Humphrey, Mark D.
21 July 1992
Groundwater resources have become seriously threatened due to improper use by industrial, municipal, and even public sectors. Widespread contamination of aquifer systems has jeopardized human health and the environment and methods for restoring these systems are needed. Biological and chemical in situ remediation, where contaminants are degraded within the natural system, has become the foremost technique for cleaning up affected sites. However, before in situ remediation can be implemented, studies of the sites' physical, chemical, and biological characteristics must be done. Physical aquifer models (PAM's) were constructed for use in evaluating groundwater remediation strategies in porous media. The PAM's offer a unique approach for work of this kind, the most important of which are opportunity for conducting large-scale transport experiments under controlled conditions, and maintaining geometric, dynamic, and reactive similitude. The PAM's consist of aluminum reactors, 4.00 m (length) x 2.00 m (width) x 0.20 m (height), supported by a steel framework. Reservoirs at each end of the reactor permit adjustment of hydraulic gradient across its length. An array of 40 fully-penetrating wells allows versatility in sampling, injection, or extraction of solutes. Experiments can be performed under confined or unconfined, steady-state or transient conditions where temperature, pressure, and hydraulic gradient can be controlled. Plumbing design, well design, sampling protocol, and media-packing procedure were developed and tested in dye and bromide tracer experiments. The results of dye experiments in a water-filled PAM demonstrated the effectiveness of the inlet and outlet port design and construction of the wells. This was evident through control of a symmetrical plume that developed within a uniform flow field. Protocols for sampling, injection, and extraction using the well array were also effective based on observed dye plume development and bromide concentration contour plots. A new approach for packing sand was used to create a statistically equivalent homogeneous and isotropic porous media. Results of bromide tracer experiments indicate that this condition of homogeneity and isotropy was achieved. The PAM's worked well for creating the desired experimental conditions needed for studying transport of solutes (non-reactive in this case) in porous media. Additional experimental work will be done to develop and expand more of their capabilities (e.g. transient flow, confined conditions, heterogeneic media) for which they were designed. Remediation strategies will be investigated using the developed PAM's and it is hoped that results obtained from these studies will be successfully applied to field situations. / Graduation date: 1993
Kinetic modeling of heterogeneous chemical reactions with applications to the reduction of environmental contaminants on iron metalBandstra, Joel Zachary 05 1900 (has links) (PDF)
Ph.D. / Environmental Science and Engineering / In the past decade, permeable reactive barriers containing zero-valent iron metal (FePRBs) have emerged as the most significant new technology for the treatment of groundwaters contaminated with chlorinated organic compounds and, more recently, other organic contaminants such as 2,4,6-trinitrotoluene (TNT). Principle issues relating to the design, implementation, and monitoring of FePRBs include the rates of contaminant transformation, the resulting distribution of products, and the potential changes in FePRB performance due to aging of the iron material. Each of these issues is, at its root, a problem of chemical kinetics. In this thesis, commonly observed kinetic expressions for contaminant transformation are derived. Analyses of the simplifications involved in these derivations indicate that the forms of the rate laws are correct (either exactly or approximately) over a wider range of conditions than previously expected and that reaction rates may respond in unexpected fashion to changes in concentrations of reacting species or iron loading. These theoretical developments are applied to experimental investigations of product distribution and FePRB longevity for the treatment of TNT contaminated groundwaters.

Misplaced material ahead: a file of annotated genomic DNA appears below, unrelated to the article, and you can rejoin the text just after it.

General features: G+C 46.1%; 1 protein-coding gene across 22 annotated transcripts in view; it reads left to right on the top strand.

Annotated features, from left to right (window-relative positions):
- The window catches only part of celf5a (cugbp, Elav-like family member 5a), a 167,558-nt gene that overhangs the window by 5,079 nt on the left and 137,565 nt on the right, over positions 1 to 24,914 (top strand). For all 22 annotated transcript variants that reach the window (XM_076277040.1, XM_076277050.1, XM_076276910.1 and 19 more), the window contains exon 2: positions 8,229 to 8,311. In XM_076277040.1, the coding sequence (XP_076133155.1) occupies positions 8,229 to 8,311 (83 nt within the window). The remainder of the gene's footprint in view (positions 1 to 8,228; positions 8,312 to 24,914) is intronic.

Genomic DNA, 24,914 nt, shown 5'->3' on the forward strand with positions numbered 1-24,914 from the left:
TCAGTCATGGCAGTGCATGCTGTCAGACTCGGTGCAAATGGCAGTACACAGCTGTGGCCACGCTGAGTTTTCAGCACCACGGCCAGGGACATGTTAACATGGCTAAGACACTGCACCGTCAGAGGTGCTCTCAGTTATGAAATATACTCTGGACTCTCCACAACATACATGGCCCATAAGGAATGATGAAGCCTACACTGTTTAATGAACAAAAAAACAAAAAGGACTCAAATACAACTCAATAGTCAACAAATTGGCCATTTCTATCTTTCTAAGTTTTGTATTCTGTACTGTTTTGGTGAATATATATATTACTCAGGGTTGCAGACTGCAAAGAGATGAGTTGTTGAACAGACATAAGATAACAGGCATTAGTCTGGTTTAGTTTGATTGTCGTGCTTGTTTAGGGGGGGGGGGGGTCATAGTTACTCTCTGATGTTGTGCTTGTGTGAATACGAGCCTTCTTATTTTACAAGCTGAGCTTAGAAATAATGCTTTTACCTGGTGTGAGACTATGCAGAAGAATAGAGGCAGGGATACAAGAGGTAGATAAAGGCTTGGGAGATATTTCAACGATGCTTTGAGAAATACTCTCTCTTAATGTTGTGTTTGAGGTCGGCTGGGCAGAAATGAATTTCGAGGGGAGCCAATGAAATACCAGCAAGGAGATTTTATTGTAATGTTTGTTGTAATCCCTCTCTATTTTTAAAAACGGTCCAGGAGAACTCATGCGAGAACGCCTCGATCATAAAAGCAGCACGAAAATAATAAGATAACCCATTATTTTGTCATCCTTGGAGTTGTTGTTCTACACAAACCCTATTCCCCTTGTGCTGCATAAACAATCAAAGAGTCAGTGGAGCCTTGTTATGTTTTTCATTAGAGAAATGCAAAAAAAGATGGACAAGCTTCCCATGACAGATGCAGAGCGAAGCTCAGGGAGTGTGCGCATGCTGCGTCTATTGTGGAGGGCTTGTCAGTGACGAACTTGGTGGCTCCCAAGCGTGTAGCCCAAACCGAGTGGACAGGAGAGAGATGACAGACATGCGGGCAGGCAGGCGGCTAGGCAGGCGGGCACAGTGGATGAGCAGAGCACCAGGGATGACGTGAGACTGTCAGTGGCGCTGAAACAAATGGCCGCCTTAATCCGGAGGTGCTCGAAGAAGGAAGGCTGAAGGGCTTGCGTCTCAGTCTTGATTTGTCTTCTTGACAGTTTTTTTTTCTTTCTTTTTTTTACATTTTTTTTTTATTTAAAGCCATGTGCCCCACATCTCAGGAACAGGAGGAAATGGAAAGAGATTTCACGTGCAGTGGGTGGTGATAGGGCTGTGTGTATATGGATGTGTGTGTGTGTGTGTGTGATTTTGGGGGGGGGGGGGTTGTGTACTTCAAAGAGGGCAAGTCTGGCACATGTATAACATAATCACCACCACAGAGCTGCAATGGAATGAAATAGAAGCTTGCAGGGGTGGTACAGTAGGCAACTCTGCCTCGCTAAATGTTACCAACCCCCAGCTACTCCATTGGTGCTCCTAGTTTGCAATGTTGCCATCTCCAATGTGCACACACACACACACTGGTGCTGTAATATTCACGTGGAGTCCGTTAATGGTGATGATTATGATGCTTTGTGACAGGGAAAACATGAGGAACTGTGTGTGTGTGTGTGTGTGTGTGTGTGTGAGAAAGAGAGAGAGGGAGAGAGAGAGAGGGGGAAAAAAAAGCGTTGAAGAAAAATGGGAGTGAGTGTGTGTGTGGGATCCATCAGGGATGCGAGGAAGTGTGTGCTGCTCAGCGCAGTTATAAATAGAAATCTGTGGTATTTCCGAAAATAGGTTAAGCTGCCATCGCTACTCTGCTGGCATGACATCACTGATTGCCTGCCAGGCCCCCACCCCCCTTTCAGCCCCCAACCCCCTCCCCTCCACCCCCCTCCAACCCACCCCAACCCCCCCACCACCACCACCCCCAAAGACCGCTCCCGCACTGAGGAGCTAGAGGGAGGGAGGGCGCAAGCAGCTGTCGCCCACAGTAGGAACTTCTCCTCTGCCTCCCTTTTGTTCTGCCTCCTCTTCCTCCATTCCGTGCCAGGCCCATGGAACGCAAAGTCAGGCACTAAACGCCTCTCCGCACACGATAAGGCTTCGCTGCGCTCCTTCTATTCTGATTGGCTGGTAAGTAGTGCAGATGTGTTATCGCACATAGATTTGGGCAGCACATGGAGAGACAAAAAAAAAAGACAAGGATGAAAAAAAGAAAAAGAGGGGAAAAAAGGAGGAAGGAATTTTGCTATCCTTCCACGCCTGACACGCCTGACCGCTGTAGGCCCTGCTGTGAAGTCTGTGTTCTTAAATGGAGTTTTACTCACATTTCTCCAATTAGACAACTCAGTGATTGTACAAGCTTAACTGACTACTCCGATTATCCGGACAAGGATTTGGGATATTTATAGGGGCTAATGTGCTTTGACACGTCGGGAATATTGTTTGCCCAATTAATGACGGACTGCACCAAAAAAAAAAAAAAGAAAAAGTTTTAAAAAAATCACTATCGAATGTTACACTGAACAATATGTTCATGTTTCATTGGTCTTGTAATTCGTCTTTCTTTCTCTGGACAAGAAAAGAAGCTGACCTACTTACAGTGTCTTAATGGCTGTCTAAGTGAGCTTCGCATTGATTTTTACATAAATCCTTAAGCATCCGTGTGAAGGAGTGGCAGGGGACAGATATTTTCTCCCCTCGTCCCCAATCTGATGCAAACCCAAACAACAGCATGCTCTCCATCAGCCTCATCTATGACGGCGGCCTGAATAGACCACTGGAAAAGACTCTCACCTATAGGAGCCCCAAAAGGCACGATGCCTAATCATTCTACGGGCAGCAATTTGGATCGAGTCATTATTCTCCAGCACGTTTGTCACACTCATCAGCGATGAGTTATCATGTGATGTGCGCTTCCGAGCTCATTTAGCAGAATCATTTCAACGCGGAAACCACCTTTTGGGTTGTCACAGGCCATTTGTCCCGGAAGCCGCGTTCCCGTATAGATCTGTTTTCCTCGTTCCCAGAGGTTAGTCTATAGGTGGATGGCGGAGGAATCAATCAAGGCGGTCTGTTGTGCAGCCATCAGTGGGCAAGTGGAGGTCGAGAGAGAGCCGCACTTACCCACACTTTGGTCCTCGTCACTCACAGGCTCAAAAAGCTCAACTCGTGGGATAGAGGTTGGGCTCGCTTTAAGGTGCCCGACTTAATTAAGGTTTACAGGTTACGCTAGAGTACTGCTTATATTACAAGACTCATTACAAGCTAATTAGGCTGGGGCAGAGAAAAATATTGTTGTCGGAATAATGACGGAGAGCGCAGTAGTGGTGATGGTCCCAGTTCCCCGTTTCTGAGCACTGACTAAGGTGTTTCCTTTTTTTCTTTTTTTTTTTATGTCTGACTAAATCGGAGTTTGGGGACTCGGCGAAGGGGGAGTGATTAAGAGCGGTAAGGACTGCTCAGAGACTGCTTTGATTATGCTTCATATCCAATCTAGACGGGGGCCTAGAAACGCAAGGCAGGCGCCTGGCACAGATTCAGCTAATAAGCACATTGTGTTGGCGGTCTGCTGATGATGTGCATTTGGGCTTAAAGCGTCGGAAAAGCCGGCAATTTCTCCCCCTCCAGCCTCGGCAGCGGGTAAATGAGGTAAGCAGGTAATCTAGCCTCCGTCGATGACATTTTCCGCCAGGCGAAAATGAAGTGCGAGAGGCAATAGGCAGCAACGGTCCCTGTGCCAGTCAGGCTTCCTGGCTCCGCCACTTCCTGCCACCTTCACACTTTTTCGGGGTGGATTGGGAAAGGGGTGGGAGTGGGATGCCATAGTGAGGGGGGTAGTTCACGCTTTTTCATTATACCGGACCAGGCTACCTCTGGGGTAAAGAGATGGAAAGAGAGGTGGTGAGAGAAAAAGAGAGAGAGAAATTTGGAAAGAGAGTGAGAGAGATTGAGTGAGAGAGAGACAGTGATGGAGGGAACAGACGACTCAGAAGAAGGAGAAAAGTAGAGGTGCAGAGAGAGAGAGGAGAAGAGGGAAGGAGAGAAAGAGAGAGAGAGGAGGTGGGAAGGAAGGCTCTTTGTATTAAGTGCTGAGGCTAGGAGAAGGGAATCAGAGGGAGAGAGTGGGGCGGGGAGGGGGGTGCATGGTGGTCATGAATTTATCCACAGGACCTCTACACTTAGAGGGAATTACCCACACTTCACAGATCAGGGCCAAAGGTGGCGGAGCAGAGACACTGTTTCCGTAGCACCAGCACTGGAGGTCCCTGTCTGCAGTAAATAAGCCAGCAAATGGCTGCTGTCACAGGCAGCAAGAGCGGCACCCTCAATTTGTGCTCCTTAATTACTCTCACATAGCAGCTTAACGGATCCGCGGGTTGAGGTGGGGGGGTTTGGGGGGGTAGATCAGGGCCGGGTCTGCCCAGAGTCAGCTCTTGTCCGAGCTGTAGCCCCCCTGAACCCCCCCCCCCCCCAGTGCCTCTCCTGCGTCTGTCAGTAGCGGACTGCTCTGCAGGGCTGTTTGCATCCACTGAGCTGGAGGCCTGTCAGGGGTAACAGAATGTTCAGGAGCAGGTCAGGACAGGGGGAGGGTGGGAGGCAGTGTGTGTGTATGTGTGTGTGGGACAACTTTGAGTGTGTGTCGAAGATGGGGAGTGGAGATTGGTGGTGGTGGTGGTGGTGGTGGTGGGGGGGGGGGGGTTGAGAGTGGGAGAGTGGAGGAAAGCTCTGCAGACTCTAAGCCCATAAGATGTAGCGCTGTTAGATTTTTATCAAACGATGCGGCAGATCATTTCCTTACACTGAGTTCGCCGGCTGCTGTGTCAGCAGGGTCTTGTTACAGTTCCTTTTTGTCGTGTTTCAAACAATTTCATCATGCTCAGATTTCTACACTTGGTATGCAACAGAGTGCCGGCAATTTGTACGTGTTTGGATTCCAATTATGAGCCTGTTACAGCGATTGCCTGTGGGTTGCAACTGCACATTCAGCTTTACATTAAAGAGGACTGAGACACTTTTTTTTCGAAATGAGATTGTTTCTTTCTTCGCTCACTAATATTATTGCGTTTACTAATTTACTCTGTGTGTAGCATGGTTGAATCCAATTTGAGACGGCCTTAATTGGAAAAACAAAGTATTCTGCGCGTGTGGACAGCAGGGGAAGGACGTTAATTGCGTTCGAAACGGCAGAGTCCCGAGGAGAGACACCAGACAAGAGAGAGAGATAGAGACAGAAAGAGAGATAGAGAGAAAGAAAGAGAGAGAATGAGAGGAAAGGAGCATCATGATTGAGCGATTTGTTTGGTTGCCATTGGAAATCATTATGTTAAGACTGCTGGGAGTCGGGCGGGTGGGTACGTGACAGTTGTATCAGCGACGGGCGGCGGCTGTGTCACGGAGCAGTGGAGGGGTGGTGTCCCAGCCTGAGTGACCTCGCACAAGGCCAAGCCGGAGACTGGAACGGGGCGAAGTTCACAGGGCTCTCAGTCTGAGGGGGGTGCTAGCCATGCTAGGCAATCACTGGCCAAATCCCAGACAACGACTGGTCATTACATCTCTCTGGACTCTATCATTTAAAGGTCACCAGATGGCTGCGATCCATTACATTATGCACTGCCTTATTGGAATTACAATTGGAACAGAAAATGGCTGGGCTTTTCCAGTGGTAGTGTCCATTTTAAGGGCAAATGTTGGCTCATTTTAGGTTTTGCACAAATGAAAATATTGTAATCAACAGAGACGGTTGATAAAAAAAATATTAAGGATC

Benton, Mona Kathryn
No description available.
Shanbhogue, Sai Sharanya
Nanoscale zero-valent iron (NZVI) particles were encapsulated in calcium alginate capsules for application in environmental remediation. TCE degradation rates for encapsulated and bare NZVI were similar indicating no adverse effects of encapsulation on degradation kinetics. Microorganisms were separately encapsulated and used along with encapsulated NZVI and co-encapsulated in calcium alginate capsules. Batch experiments were performed to test the efficacy of the combined iron-Pseudomonas sp. (PpF1) system. The combined system removed 100% TCE over the first three hours of the experiment followed by 70% TCE removal post TCE re-dosing. Complete reduction of TCE was achieved by NZVI between 0-3 h and the second phase of treatment (3-36 h) was mostly achieved by microorganisms. Experiments conducted with co-encapsulated NZVI-D.BAV1 achieved 100% TCE removal. During the first three hours of the experiment 100% TCE removal was achieved by NZVI, and 100% removal was achieved post re-dosing where D.BAV1 accomplished the treatment. / Department of Civil Engineering, North Dakota State University / Environmental Engineering / Civil and Environmental Engineering / College of Engineering